Posted by Adam on December 16th, 2016
By Daniel Walker
At last year’s Visualeyez festival, the students of University of Alberta professor Natalie Loveless’s Fall 2016 seminar course “Ephemerality and Sustainability in Contemporary Art” (ArtH 456/556) responded to performances at the festival.
Part One: Walks
As we are bundling up for our first of two walks, Linda Dornan tells me that she tries to get outside as often as she can. After all, an attunement to one’s surroundings, just like kindness, is something that is practiced; constantly developed. We are not looking for anything in particular, she tells us as we walk: what we encounter will be left up to chance, and as objects speak to us they will be collected.
On our walk, we chat about our daily lives, academic interests, and hobbies. We talk about Dornan’s artistic practice as something heavily process-oriented, and when the topic turns to sustainability and climate change, Dornan emphasizes the role of education as vital to any movement. Education, and more importantly, collaboration at all levels are what matter. Linda walks with a quiet focus, occasionally dropping out of step when she spots a color she likes in the grass, or a stray shoe in an alleyway.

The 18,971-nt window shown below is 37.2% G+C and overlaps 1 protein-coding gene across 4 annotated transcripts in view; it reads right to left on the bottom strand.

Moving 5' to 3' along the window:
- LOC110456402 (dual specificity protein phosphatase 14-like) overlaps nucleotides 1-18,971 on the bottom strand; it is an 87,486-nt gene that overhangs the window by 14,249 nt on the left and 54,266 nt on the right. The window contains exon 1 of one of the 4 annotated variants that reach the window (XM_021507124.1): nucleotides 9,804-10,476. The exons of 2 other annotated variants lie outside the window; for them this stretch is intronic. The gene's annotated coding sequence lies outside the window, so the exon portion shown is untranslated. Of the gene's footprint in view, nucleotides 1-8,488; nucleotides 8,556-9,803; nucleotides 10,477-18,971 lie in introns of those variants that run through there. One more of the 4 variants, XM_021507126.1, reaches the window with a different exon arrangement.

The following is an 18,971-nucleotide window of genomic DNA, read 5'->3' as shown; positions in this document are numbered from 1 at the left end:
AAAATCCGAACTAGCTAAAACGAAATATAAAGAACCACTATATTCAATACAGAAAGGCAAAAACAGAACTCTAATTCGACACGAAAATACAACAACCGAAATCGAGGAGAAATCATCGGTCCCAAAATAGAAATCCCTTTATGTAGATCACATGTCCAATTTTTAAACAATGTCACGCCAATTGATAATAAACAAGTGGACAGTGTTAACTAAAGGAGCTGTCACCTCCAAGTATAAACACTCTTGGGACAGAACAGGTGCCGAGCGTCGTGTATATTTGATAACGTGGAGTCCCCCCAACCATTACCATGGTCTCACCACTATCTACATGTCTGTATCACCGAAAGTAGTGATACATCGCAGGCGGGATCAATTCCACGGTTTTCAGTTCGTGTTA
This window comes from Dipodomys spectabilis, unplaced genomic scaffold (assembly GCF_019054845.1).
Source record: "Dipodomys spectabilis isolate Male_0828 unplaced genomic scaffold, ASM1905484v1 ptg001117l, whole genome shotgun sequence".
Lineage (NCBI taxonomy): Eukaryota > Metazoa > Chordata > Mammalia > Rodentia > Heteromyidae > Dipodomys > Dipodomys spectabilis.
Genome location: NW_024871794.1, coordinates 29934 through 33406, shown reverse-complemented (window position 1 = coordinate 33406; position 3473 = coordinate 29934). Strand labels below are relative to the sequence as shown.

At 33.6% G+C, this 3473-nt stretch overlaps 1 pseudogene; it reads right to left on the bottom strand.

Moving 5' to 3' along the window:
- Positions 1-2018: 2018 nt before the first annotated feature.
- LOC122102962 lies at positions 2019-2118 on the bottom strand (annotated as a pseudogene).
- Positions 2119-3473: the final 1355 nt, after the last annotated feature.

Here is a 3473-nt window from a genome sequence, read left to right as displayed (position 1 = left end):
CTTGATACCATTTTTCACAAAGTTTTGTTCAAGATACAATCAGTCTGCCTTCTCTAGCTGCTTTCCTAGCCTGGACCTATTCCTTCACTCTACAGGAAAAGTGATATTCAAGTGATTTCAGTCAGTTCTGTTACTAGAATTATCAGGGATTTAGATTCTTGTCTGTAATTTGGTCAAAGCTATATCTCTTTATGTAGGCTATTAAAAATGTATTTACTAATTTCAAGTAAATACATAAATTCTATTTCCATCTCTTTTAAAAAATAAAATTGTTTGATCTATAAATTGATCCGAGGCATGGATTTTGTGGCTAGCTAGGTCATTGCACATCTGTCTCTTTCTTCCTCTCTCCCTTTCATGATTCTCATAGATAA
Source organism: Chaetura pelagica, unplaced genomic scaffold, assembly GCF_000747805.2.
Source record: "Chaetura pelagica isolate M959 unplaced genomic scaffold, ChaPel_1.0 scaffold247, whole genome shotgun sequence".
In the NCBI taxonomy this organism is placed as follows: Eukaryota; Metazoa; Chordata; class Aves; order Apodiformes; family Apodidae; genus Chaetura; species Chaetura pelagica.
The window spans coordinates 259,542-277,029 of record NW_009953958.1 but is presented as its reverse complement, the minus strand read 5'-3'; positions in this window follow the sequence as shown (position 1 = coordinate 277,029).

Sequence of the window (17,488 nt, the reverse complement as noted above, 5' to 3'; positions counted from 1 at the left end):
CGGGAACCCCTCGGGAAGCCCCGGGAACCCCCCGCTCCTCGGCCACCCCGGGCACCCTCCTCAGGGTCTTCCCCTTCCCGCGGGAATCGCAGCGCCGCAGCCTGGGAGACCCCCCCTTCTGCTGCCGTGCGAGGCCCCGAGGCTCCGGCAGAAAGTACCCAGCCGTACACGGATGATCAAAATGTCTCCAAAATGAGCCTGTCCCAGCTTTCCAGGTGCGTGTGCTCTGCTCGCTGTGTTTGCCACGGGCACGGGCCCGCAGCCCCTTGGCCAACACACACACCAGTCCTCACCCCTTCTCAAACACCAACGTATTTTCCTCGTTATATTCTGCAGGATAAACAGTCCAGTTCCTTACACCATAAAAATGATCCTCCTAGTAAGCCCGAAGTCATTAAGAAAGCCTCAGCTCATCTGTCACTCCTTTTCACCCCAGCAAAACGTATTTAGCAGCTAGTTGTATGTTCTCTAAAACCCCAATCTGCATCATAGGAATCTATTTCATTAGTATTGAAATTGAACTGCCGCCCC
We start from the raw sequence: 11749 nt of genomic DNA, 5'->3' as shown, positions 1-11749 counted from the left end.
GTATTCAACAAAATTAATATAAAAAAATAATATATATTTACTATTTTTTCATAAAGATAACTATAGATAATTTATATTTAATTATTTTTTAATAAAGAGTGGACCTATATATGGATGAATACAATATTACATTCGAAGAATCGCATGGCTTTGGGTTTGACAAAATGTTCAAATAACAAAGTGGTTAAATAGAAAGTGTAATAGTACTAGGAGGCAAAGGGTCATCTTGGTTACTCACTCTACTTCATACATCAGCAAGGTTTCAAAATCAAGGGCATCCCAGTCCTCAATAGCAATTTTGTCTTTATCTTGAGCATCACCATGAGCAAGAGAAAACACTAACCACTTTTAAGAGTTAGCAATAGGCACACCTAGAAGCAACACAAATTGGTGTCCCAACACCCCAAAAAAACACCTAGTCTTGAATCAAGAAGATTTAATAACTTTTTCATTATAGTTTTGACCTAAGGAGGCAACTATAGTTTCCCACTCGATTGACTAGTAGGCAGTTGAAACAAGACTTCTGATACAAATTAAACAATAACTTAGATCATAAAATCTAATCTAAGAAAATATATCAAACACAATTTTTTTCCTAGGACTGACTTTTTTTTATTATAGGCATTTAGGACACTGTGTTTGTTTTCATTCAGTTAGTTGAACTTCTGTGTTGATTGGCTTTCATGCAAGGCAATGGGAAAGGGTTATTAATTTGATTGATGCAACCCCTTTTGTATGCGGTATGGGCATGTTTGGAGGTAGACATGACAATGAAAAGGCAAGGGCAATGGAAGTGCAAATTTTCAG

Dornan’s re-attunement to her surroundings displays a particular kindness to objects normally overlooked and discarded. More than this, these are objects typically seen as a burden, and unpleasant to look at. As I walk with Linda, paying attention to the fascination with which she discovers lost objects, I am struck by the care that she demonstrates, treating these materials as friends and collaborators. Looking for the refuse of city life, picking things up that nobody wants, suggests the generative value of orienting oneself differently to the world; looking at our surroundings differently. An ecological derive, I can only anticipate our next walk together.
The day arrives for our next walk.